Quentin Tarantino— for a director whose filmography over the last decade has seen Hitler getting shot in the face with a Tommy Gun, a plantation exploding and the hanging of a racial-slur spewing outlaw— sure stirs up a lot of racial controversy with his films.
At issue this time around is Tarantino’s portrayal of legendary actor and martial artist Bruce Lee. Lee is played by Asian-American actor Mike Moh as a swaggering, braggadocious actor who challenges Brad Pitt’s stuntman Cliff Booth to a three-round fight, which ends in an interrupted draw. In the film, Lee is depicted on the set of the TV Show The Green Hornet where he declares that he could beat Muhammed Ali in a fight and that his hands need to be declared as “lethal weapons.”
But is Bruce Lee really above any kind of spoof or creatively-licensed portrayal?
(Warning: This next paragraph contains a major spoiler for the ending of Once Upon a Time in Hollywood. Consider yourself warned.)
The scene in question serves a very specific purpose in the story, establishing that Pitt’s character is such an accomplished fighter, he can stand toe-to-toe with Bruce Lee. When the climax of the film arrives, and Pitt is essentially tearing members of the Manson family limb-from-limb while on an acid trip, you 100-percent believe it.
Some have criticized the portrayal as overly exaggerated, inaccurate and racist —including Lee’s friend and Game of Death co-star, NBA Hall of Famer Kareem Abdul-Jabbar and Lee’s daughter Shannon.
“Of course, Tarantino has the artistic right to portray Bruce any way he wants,” Abdul-Jabbar told The Hollywood Reporter. “But to do so in such a sloppy and somewhat racist way is a failure both as an artist and as a human being.”
Lee’s daughter was more succinct, eventually telling a “disingenuous” Tarantino to “shut up” after he defended the portrayal.
After seeing the film in the immediate aftermath of this controversy, I had to ask— what’s the big deal? We’re talking about a five-minute stretch of a nearly three-hour movie.
The fight is an entertaining diversion in the film. A brief aside in a film full of them but one that serves a distinct narrative purpose. And it’s not like Tarantino makes Bruce Lee look like he’s outmatched. It’s a fair fight and one Lee appears on his way to winning before it is interrupted. And so what if a fictional version of Lee brags a little bit? He’s Bruce effing Lee.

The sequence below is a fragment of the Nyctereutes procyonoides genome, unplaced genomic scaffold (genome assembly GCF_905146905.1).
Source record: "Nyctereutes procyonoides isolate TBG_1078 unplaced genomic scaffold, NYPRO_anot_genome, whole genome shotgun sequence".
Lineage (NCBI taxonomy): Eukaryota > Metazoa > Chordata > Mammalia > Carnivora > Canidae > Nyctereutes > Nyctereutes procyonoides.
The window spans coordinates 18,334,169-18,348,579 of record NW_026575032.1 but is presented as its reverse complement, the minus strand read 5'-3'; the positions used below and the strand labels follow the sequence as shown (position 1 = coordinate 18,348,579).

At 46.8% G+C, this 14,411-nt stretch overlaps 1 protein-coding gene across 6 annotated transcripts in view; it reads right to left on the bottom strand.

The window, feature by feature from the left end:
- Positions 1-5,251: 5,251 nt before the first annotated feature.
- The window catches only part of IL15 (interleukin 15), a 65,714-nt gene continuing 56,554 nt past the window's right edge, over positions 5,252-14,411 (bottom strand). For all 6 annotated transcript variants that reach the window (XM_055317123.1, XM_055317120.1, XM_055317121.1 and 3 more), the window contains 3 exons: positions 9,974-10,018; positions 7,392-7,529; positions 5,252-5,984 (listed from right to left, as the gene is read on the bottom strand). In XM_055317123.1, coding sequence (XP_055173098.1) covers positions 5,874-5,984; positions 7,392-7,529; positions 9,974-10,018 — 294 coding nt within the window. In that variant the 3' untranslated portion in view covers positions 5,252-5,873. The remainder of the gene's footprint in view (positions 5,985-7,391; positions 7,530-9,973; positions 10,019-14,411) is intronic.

No doubt about it, Bruce Lee was a badass in the true sense of the word. Enter the Dragon is an all-time great martial arts film. But does being good at martial arts and starring in a couple of good movies really qualify someone to immunity from creatively-licensed portrayal? In my mind, everything in art, outside of openly inciting hate and violence, is fair game. If Lee’s portrayal incites this type of reaction in the wrong viewer, that is unfortunate. But they likely brought a pre-existing racial animus into the theater with them.
After seeing how Lee is portrayed in the film, no reasonable, rational filmgoer’s opinion of him should change, positively or negatively. His legacy is established. Anyone who knows anything about him understands how great of a talent and individual he was. Being parodied in a sense only confirms the cultural heights to which Lee has reached.
I understand the culture at large has decided that every piece of art has to face some sort of rigid ideological litmus test to ensure no one is offended, no one is lampooned and everything is bright, shiny and happy for the bright, shiny and happy people. Political correctness is the mode of the day. I get it. I understand it. I’m not entirely unsympathetic.
And as a free speech absolutist, I do not begrudge Lee or Abdul-Jabbar or anyone else their perspective or right to express their opinions. But I do question the heightened manner in which their criticisms are phrased and covered in the media.
In this politically correct era, the culture is at dire risk of something valuable being lost— the ability to laugh at even that which we hold dear. The ability to laugh at ourselves— to not take ourselves too seriously.